Coding Tooth Developmental Disorders with the Right Codes

by | Last updated Mar 29, 2023 | Published on Dec 20, 2022 | Specialty Billing

Tooth Developmental Disorders
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Dental development or odontogenesis is a very complex process that begins even before birth. Both deciduous teeth (primary or baby teeth) and permanent teeth (secondary or adult teeth) undergo a development process that involves a sequence of steps. Several problems can occur during the formation and eruption of teeth. Early diagnosis of these tooth development disorders can help improve aesthetic and functional treatment outcomes.

Dentists need to assign the appropriate diagnosis code for tooth development disorders in patient records and in claims submitted to insurance companies. Outsourced dental billing services can ensure complete, accurate and timely claims using the right codes.

Different Types of Tooth Developmental Disorders

Teeth comprise many different internal and external structures with clearly demarcated developmental processes. Any disturbances in these processes can lead to changes within the tooth’s structure. Dentists can identify and treat children with abnormal dental development and optimize their oral health. There are five types of tooth development defects:

5 Types of Tooth Development Defects

  • Tooth eruption problems: Tooth eruption problems manifest in various ways:
    • Impacted permanent teeth – baby teeth completely block erupting permanent teeth or a tooth grows sideways, either before or during the eruption process.
    • Hypodontia – the condition where permanent teeth never develop. Hypodontia often occurs in the form of missing wisdom teeth.
    • Misplaced permanent teeth or ectopic eruption – permanent tooth may appear completely out of position.
  • Agenesis – This is a congenital condition where one or more teeth are missing. It is usually diagnosed in early childhood. There are three types of agenesis, which are all genetic disorders:
    • Anodontia – absence of all teeth, a syndrome that includes other abnormalities.
    • Hypodontia – absence of 1 to 5 teeth
    • Oligodontia – absence of six or more teeth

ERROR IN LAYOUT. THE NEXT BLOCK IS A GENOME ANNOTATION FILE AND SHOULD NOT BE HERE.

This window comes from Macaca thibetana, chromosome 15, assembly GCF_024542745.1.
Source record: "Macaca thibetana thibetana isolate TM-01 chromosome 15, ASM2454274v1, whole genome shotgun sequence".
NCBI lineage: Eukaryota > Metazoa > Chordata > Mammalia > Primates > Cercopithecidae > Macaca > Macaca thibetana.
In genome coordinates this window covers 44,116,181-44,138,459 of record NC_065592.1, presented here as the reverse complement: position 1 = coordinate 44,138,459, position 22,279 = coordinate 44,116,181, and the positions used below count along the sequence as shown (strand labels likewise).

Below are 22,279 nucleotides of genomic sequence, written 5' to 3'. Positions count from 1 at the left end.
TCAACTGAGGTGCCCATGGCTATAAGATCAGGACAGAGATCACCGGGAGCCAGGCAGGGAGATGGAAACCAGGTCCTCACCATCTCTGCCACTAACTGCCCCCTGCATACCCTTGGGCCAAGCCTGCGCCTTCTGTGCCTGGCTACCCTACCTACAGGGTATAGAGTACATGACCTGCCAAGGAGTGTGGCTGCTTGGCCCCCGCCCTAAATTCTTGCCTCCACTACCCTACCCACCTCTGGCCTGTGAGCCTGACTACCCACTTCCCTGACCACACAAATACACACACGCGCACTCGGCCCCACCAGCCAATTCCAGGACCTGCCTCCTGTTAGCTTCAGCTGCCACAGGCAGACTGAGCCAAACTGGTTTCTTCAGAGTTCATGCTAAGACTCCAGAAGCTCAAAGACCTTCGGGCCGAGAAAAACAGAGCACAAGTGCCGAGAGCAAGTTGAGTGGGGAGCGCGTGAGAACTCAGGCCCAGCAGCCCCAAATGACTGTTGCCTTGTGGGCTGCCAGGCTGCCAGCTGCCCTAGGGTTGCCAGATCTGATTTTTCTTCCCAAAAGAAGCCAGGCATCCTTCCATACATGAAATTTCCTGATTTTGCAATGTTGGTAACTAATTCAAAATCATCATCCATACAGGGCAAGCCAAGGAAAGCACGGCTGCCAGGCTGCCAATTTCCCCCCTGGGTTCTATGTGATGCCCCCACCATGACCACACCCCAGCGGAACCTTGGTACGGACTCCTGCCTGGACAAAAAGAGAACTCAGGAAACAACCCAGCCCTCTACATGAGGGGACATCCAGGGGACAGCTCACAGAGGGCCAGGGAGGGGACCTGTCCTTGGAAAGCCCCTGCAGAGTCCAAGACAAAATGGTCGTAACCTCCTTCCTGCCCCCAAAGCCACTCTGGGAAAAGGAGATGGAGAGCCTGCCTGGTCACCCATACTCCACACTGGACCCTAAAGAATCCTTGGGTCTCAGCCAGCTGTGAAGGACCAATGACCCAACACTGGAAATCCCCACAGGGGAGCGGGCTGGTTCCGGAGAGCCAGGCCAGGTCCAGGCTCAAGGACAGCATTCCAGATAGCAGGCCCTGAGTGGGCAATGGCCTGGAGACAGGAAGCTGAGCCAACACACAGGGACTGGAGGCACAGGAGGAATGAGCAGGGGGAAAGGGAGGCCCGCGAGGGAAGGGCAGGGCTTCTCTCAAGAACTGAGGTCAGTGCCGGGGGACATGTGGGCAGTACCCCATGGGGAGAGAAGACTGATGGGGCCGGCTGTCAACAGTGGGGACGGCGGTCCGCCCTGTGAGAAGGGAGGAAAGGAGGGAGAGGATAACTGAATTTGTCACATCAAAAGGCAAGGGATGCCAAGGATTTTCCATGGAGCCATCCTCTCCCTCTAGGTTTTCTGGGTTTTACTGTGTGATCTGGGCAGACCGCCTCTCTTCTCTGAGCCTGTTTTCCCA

• Exfoliation problems – Tooth exfoliation refers to the process of shedding primary teeth and their replacement by permanent teeth. This usually takes place from six to twelve years of age. Premature exfoliation refers to loss of teeth before the normal expected period and delayed exfoliation refers to delay in losing primary or baby teeth.
  • Enamel defects: Developmental defects of enamel (DDE) are typically classified into three groups: demarcated opacity, diffuse opacity and hypoplasia.
    • Opacities or hypomineralization defects impact the translucency of enamel
    • Hypoplasia is characterized by thin or absent enamel. This condition is already present at the time the affected tooth first erupts from the gums. It can occur on only part of a tooth’s surface or affect the entire tooth.
  • Dentin defects – Dentinogenesis imperfect and dentin dysplasia are hereditary dentin disorders. These conditions are characterized by abnormal dentin structure affecting either the primary or both deciduous teeth and permanent teeth.

Not all developmental dental anomalies are congenital. They may be inherited, acquired, or idiopathic.

ICD-10 Codes for Tooth Developmental Disorders

Pediatric dentists are knowledgeable about the development of children’s teeth and the stages involved and can diagnose anomalies in tooth development. When a dental defect is identified, the dentist will evaluate the moment it began to interfere in the normal developmental pattern of dental anatomy. Early detection and diagnosis of dental anomalies are essential to develop a thorough and effective treatment plan.

The ICD-10 codes for development tooth disorders are as follows:

  • K00 disorders of tooth development and eruption
  • K00.0 Anodontia – congenitally missing teeth – complete or partial
  • K00.1 – supernumerary teeth – mesiodens
  • K00.2 Abnormailities of tooth size and form – concrescence, fusion, gemination, dens evaginatus, dens in dente, dens invaginatus, enamel pearls, macrodontia, microdontia, peg-shaped teeth, taurodontism and tuberculum paramolare
  • K00.3 mottled teeth – Fluorosis
  • K00.4 Disturbances in tooth eruption – Enamel hypoplasia, dilaceration, Turner
  • K00.5 Hereditary disturbances in tooth structure, not elsewhere classified – Amylo/dentino-genisis imperfecta
  • K00.6 Disturbances in tooth eruption – Natal/neonatal teeth, retained deciduous tooth, premature, late
  • K00.7 Teething syndrome – teething
  • K00.8 Other disorders of tooth development – Colour changes due to blood incompatability, biliary, porphyria, tetyracy
  • K00.9 Disorders of tooth development, unspecified

If unrecognized, tooth developmental disorders can impact aesthetics and malocclusion, and more importantly, may increase risks for the development of dental caries and periodontal diseases. Abnormalities in tooth development may also pose treatment difficulties. Early diagnosis can help can help providers determine appropriate management and treatment strategies, As they focus on patient care, dental billing companies can help dentist assign the correct diagnosis codes in conjunction with procedure information on claims to support the medical necessity for the service rendered for appropriate reimbursement.

Amber Darst

Amber Darst is our Solutions Manager in the Healthcare Division, Practice and RCM. With a rich background in dental services, her expertise ranges from insurance coordination to office management.

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